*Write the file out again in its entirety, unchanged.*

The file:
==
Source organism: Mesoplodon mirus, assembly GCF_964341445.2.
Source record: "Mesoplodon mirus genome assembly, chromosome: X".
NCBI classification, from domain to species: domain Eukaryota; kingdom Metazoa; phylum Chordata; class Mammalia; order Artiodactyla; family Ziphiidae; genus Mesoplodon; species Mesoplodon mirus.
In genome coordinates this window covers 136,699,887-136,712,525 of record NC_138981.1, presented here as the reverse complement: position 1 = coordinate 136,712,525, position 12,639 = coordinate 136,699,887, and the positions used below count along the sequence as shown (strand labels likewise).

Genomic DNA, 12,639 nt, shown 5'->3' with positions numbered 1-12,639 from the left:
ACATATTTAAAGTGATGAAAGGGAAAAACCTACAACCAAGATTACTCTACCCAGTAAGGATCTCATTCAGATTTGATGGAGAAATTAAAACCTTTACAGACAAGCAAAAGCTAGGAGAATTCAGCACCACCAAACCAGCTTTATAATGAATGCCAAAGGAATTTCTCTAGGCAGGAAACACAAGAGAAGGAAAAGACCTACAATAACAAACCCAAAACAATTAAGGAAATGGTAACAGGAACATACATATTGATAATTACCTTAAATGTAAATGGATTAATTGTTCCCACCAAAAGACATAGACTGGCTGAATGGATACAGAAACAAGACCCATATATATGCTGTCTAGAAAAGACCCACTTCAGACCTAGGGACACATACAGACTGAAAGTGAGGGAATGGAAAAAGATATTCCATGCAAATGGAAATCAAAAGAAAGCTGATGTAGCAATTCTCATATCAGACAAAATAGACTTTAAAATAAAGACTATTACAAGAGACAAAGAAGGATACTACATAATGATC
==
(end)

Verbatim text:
Source organism: Mesoplodon mirus, assembly GCF_964341445.2.
Source record: "Mesoplodon mirus genome assembly, chromosome: X".
NCBI classification, from domain to species: domain Eukaryota; kingdom Metazoa; phylum Chordata; class Mammalia; order Artiodactyla; family Ziphiidae; genus Mesoplodon; species Mesoplodon mirus.
In genome coordinates this window covers 136,699,887-136,712,525 of record NC_138981.1, presented here as the reverse complement: position 1 = coordinate 136,712,525, position 12,639 = coordinate 136,699,887, and the positions used below count along the sequence as shown (strand labels likewise).

Genomic DNA, 12,639 nt, shown 5'->3' with positions numbered 1-12,639 from the left:
ACATATTTAAAGTGATGAAAGGGAAAAACCTACAACCAAGATTACTCTACCCAGTAAGGATCTCATTCAGATTTGATGGAGAAATTAAAACCTTTACAGACAAGCAAAAGCTAGGAGAATTCAGCACCACCAAACCAGCTTTATAATGAATGCCAAAGGAATTTCTCTAGGCAGGAAACACAAGAGAAGGAAAAGACCTACAATAACAAACCCAAAACAATTAAGGAAATGGTAACAGGAACATACATATTGATAATTACCTTAAATGTAAATGGATTAATTGTTCCCACCAAAAGACATAGACTGGCTGAATGGATACAGAAACAAGACCCATATATATGCTGTCTAGAAAAGACCCACTTCAGACCTAGGGACACATACAGACTGAAAGTGAGGGAATGGAAAAAGATATTCCATGCAAATGGAAATCAAAAGAAAGCTGATGTAGCAATTCTCATATCAGACAAAATAGACTTTAAAATAAAGACTATTACAAGAGACAAAGAAGGATACTACATAATGATC